I redesigned my site. If you are reading this, you should already see the new design. These are the highlights:
Responsive layout for mobile devices. Finally.
Dynamically resizing images to the viewport width. Check out UIKonf 2014 Talks for an example.
Beside the responsive layout, my main goal for the redesign was to further clean up the article pages as those are where my readers spend the vast majority of their time. Switching to a single-column layout without a sidebar gives me the flexibility to make images wider than the text when necessary. This layout also works great with the double-tap-to-zoom gesture in many browsers.
Every article on the web should include the date it was published and the name of the author.
The information I show on the article pages is very deliberately chosen. In my opinion, every article on the web should include the date it was published and the name (or pseudonym) of the author. This information is so important that it should appear at the top right next to the headline.
The date is essential to allow the reader to assess the information in the article. Knowing the time when something was written is essential to evaluate it. Some very successful people disagree with this. They argue that by putting a date on an article whose contents are fundamentally timeless you devalue it because future readers will automatically assume it is out of date. That may be true, but you should let your readers be the judge of that. If your piece really is timeless, it will be recognized as such. Omitting the date is a disservice to your readers.
Why is the author’s name important? People will want to share your articles on social networks and mention you there. They may not do that if they can’t find your name. Ideally, you should also include the author’s Twitter handle (or their username on other social networks) for easy mentioning – this is something I plan to do but haven’t gotten around to yet.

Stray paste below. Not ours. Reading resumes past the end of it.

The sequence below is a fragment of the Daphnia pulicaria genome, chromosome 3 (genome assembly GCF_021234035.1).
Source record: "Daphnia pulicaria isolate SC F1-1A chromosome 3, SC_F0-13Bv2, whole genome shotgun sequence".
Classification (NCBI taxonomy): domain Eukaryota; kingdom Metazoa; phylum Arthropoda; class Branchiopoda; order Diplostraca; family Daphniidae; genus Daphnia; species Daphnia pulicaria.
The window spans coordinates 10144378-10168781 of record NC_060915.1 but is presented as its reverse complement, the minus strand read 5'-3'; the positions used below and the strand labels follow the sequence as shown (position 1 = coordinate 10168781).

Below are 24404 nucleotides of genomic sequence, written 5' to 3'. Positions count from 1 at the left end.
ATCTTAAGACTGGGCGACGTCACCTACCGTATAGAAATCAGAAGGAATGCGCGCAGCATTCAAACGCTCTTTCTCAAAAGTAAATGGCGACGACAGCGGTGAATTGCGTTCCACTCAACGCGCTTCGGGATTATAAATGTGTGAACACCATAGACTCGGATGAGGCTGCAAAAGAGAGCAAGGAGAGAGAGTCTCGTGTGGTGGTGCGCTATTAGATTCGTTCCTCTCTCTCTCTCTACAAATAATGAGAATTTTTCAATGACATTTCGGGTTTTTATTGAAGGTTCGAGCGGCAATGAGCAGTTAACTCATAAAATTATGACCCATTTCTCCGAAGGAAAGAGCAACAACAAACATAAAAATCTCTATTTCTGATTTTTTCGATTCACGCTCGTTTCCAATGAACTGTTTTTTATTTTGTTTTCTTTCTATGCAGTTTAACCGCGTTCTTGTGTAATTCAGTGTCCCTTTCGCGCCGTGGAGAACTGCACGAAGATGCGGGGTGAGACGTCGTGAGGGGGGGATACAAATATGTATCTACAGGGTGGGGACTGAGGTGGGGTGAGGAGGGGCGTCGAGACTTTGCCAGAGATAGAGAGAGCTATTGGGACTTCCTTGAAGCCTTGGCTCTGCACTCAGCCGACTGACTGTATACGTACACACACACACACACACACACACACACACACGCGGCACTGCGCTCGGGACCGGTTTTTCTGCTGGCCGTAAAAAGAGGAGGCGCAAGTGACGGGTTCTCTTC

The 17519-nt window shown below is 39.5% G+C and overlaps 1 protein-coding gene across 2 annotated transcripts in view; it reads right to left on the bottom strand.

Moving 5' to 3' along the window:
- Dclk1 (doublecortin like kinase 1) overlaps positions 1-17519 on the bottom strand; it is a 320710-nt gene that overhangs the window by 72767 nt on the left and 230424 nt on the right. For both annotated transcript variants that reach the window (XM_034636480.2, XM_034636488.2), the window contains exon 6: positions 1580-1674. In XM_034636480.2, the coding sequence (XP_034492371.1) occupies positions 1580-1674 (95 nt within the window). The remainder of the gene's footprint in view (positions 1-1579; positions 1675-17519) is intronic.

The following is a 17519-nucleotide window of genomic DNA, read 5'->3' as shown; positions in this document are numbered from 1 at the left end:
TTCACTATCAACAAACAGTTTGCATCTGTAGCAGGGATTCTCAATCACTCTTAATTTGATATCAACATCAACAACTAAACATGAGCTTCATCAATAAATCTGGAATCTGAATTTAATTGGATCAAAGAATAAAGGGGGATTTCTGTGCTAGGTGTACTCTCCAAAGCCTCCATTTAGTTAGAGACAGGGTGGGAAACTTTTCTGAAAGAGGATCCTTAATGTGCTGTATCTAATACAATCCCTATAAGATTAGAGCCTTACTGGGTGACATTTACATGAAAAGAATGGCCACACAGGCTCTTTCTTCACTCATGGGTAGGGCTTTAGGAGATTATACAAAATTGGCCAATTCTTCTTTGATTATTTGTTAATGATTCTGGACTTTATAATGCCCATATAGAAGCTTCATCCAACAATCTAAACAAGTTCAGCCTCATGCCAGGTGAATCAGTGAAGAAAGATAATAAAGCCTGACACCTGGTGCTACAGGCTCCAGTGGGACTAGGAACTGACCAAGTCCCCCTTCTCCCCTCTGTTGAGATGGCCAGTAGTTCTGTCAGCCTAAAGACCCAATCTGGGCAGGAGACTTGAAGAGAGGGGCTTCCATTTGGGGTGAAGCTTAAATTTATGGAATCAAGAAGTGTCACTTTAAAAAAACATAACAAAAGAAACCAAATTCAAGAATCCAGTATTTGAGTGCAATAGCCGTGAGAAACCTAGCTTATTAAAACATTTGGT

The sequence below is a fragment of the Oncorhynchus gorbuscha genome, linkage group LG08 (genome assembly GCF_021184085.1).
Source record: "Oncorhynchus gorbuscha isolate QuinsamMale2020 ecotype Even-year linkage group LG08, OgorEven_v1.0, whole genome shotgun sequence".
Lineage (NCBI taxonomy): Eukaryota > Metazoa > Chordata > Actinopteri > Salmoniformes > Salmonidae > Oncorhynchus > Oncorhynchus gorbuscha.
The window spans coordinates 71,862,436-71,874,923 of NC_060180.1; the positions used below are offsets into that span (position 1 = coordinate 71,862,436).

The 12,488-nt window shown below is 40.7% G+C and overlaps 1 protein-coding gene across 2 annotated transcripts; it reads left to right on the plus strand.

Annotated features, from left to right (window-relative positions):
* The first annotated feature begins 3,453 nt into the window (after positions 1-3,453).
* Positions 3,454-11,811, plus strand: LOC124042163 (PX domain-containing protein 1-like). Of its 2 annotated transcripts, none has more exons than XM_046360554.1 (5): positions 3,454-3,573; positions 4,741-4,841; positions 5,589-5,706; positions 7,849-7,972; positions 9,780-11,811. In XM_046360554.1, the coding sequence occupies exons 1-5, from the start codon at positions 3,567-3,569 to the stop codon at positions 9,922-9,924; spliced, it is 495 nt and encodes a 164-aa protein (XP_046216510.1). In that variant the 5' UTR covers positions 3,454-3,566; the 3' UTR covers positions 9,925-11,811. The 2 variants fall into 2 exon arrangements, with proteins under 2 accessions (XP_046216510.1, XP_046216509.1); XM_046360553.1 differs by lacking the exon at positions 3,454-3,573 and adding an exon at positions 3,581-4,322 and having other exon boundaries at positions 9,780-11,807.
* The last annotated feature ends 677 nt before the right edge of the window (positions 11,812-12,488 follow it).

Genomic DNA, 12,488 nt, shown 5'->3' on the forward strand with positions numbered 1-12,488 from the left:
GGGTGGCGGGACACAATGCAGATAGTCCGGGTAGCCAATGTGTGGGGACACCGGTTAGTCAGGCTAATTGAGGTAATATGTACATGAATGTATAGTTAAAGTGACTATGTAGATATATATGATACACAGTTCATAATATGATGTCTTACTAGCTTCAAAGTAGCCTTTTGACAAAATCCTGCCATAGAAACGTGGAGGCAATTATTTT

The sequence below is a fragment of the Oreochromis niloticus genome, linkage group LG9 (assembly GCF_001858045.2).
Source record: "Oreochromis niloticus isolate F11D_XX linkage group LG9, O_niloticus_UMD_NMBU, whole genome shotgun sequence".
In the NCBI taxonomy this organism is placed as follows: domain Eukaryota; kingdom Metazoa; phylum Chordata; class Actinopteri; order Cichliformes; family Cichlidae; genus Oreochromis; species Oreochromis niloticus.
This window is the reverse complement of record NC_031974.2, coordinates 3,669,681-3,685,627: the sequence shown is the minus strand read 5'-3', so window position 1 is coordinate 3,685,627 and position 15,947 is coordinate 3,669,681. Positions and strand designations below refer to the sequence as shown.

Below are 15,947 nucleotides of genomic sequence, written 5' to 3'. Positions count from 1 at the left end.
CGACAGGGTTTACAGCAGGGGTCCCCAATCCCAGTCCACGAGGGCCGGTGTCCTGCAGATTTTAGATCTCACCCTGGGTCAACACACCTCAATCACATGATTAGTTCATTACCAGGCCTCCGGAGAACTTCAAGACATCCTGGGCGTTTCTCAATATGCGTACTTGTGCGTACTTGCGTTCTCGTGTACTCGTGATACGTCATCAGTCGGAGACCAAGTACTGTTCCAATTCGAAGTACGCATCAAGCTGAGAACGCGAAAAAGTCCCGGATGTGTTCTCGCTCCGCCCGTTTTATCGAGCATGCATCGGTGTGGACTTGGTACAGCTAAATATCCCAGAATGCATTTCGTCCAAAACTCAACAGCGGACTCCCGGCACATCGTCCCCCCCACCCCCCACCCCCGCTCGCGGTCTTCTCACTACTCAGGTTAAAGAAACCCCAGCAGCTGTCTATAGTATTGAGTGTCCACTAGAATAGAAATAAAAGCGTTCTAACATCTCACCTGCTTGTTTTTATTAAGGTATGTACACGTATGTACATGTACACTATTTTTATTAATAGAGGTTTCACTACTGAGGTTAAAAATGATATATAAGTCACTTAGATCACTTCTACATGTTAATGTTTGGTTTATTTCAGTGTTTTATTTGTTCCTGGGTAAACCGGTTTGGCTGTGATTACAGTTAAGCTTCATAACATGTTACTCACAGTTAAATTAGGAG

People will want to share your articles on social networks and mention you there. They may not do that if they can’t find your name.
Any other items on the page distract from the actual content and should be kept to a minimum. I used to have a prompt for readers to follow me on Twitter and subscribe to my feed on every page, but I got rid of it in the redesign. Removing all non-essential content has another subtle but important benefit: the reader can very accurately judge the length of the article by looking at the size of the scroll indicator. Having a long comments or footer section on the page would work against that.
As before, I wrote all the HTML and CSS myself. I switched to Middleman as my static site generator a while ago and I really like it. I’m a big fan of having a static site that I can easily version with Git without the hassle of a database. I need to figure out a better way to quickly post from other devices than my Mac, though.
I also used this opportunity to rework many areas of my CSS with flexbox. Once I had grasped the basic concepts, I found working with the flexbox model much easier and more predictable than float-based layouts. It’s pretty great. Browser support is really good, too (you still need the
-webkit prefix for Safari). I encourage you to check it out if you haven’t already. It turns out flexbox knowledge is even useful for app development!
I’d welcome your feedback on the new design, especially if you encounter errors or glitches on your browser or device. Please email me.
The old design:
And the new one:
Like this one. ↩︎